They won’t tell us  what we did wrong when they break up with us, and this is a source of great frustration for most of us, as we want to know exactly what we did wrong, so we can rectify it.  Most people, of a given age, don’t dump on a whim.  Most people have calculated reasons for dumping another person, even if they can’t express them properly, and even if they aren’t true.  Most people have no idea why they dump one guy to date another, and the only person you can ask about the dumping is the only person who will date you in high school, but she’s harmless, boring, and she has no boobs.

The person who loves too much wants a return on investment.  They love every aspect of the identity you’ve given them, and they want more of it, until they have all of it.  Even if they don’t know what it is you’ve tapped into, and now they want some sort of commitment that you’ll see to fruition.  They’re rarely happy in the present, or if they are, they’re sure that they’re going to be happier if they are secure in the fact that you’ve promised them a future that promises to complete them in a way they’ve lacked to this point in their lives.

They tell you who you are, and this is usually who you are to them.  This is the person they fell in love with, and any deviation from this perceived person is a disappointment.  This is manipulation of the passive aggressive variety that the subject fails to see, until they are free of it.  The person who loves another in a rigid structure wants to love themselves, but insecurity prevents them achieving such a plane independently.  They seek your guidance, as long as you follow their narrowly scripted path.

If it’s possible to give them everything they want, they’re disinterested with the accomplishment.  How is that possible?  It’s innate in children and pets.  It’s learned behavior in adults.  The path to perfection is littered with imperfect sighs, and imperfect leadership, until you’re left alone with the thought that all guys are jerks.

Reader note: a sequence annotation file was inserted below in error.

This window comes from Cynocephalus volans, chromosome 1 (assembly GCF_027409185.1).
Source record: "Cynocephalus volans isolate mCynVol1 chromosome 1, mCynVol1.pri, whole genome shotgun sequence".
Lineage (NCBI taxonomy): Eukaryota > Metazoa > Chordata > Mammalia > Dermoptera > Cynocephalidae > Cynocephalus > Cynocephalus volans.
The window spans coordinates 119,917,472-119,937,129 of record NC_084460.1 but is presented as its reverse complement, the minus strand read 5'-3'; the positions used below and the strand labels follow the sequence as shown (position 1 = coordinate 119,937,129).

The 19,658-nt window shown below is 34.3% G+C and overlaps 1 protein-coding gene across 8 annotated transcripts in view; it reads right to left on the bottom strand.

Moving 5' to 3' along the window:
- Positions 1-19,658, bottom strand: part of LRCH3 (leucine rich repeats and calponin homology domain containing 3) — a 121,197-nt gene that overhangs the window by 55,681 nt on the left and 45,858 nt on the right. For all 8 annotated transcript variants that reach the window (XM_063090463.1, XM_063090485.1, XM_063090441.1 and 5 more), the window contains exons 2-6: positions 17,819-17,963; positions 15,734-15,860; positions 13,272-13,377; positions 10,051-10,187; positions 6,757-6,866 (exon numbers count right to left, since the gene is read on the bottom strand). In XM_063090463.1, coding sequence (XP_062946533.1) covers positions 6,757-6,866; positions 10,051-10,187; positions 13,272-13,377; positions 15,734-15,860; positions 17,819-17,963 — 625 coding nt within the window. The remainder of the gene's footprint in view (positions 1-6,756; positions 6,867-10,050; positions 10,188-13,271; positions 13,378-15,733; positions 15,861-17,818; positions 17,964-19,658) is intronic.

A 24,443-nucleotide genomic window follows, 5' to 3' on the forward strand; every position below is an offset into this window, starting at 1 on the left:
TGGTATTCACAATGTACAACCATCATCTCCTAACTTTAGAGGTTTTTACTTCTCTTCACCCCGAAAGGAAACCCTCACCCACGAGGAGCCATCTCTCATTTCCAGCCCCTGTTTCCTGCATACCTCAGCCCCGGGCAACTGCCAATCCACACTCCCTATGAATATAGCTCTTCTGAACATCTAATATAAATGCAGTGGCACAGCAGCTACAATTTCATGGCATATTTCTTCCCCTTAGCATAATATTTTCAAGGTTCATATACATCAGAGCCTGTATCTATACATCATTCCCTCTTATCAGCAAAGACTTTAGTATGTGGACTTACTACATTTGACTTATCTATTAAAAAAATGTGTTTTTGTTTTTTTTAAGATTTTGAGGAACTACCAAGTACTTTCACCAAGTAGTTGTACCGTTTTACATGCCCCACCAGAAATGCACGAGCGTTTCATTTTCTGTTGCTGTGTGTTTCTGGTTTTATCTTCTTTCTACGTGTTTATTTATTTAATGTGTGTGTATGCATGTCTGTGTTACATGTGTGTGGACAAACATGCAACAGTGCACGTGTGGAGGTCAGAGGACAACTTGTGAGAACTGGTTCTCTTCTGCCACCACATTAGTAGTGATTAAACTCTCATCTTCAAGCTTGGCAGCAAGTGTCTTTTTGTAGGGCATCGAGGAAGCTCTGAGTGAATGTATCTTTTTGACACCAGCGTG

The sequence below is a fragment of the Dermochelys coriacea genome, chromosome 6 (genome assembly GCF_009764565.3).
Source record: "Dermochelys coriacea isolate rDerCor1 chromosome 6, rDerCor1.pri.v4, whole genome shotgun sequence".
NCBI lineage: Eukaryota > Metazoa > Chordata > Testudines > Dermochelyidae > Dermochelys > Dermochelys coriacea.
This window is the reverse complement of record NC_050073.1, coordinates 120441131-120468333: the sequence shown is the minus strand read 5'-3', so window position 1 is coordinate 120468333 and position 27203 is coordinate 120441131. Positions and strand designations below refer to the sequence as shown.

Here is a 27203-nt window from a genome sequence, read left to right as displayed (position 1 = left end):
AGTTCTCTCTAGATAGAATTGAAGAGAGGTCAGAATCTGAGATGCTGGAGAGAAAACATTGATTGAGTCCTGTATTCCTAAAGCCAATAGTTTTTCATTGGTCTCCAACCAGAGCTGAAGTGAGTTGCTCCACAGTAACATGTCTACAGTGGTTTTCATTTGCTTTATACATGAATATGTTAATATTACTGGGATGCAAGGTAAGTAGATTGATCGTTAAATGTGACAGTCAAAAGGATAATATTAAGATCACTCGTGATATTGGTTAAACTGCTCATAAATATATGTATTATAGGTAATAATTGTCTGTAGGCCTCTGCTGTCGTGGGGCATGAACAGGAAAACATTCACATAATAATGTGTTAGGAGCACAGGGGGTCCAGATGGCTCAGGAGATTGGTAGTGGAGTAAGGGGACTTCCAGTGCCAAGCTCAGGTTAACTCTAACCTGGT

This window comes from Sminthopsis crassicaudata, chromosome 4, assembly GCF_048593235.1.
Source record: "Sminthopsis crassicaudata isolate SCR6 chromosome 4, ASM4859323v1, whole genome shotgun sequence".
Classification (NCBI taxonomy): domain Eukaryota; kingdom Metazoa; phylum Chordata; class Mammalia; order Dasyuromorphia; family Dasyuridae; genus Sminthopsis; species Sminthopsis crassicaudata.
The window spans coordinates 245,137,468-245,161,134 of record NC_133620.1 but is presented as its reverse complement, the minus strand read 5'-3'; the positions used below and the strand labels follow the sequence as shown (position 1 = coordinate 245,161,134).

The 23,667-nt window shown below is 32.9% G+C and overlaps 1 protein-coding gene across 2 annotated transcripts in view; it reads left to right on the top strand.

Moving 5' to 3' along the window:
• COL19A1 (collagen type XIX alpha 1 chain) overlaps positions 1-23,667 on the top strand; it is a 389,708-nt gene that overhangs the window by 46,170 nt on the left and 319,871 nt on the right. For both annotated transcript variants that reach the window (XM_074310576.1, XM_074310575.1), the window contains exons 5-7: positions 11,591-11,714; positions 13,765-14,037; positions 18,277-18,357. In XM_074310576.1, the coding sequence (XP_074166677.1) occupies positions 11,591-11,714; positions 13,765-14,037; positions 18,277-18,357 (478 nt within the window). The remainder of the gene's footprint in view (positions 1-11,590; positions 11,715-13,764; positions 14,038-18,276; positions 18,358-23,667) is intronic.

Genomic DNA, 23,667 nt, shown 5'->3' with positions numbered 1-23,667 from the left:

The Nonconformity Market

Cool dudes are out there, and nonconformity is their thing. They seek out that which others consider odd. They know that they are trendsetting fashionistas, and that everyone they know, knows it too. They know it better than we do, and they know that they’re not rebelling. They don’t care for labels. This is just who they are. They preach their nonconformist tastes to every fake nonconformist in their inner circle, and they get off on the fact that we don’t understand them. They are the only true nonconformist they know. They don’t fall prey to the whims of the Man, that fat cat, or the Scooby Doo bad guy, CEO that smokes cigars he lit with $100 dollar bills. They are an individual with selective, refined tastes that supersede everyone else’s tastes, and this is your status in their world. They are the true nonconformist.

noncomWhat they don’t understand is that the world is immersed in nonconformist rebels, and that they are so numerous that there are nonconformist rebel markets created for nonconformist rebellious consumers that rebel against conformity. What they don’t understand is that the capitalist pig system abhors conformity for the most part, for if nonconformity didn’t exist there would be very few stores in a mall, there would be little stratification of prices in each store, and there wouldn’t be the large number of products in the large numbers of stores in every mall.